This poem won 2nd prize in The Elmet Open Poetry Competiton, 2012, judged by Kathleen Jamie. It subsequently appeared in Antiphon.


Keep your eyes down, don’t look
at the soil, but what lies below:roots
sticky clay, fist shaped boulders,
black shale that sounds like coins

when you bore through. Dig
into layers of fireclay, galliard,
the brittle strata of sandstone.
When grit sets your teeth on edge,

don’t give up, even if you hit a layer
of bastard stone or strong blue bind.
Don’t look back at the pinhole
of daylight shining above you

but take a deep breath, swallow
ironstone, fossilized shells,
eat your way through ganister,
toothsome silica, until you reach

the soft coal bed, then lie down,
let the weight of the world settle.

2 thoughts on “Substrata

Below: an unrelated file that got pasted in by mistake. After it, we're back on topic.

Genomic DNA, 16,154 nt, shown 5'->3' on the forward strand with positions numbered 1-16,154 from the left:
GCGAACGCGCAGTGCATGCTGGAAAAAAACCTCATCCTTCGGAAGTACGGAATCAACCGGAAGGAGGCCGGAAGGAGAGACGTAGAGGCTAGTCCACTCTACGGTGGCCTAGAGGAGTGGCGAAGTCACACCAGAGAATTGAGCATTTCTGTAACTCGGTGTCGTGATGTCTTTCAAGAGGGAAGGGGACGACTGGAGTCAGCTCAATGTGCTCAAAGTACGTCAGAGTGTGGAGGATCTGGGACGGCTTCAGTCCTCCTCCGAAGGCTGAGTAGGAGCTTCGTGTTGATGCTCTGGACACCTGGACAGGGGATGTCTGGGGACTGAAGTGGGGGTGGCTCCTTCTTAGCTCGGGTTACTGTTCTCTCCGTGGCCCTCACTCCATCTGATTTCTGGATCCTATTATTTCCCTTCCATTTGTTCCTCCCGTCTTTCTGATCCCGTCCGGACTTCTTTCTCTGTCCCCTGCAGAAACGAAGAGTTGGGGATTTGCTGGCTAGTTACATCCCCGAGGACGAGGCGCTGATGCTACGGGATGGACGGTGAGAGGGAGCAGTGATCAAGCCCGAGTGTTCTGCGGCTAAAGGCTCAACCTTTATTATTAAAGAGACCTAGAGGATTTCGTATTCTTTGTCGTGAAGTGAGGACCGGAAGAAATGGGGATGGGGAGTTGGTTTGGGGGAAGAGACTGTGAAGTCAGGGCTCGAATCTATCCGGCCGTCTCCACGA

1. I think you read this at the Puzzle, and I knew it was intricate, and full of relish for all those petrified words, but it’s even better to have your reading voice in my head and to re-read and savour. Those last two lines withal the overlapping resonances of ‘soft’ and ‘bed’ and ‘weight’ and ‘settle’, all ‘down’ in the comfortable dark. Don’t tell me you have problems ending poems.


  2. Thanks John – much of the language in this poem is due to a fantastic model in the Toulson Museum, Huddersfield. What an inspiring place that is!
    It’s a good poem to read because it gives me an excuse to swear (bastard stone). Ooops. There I go again.
    All the best,


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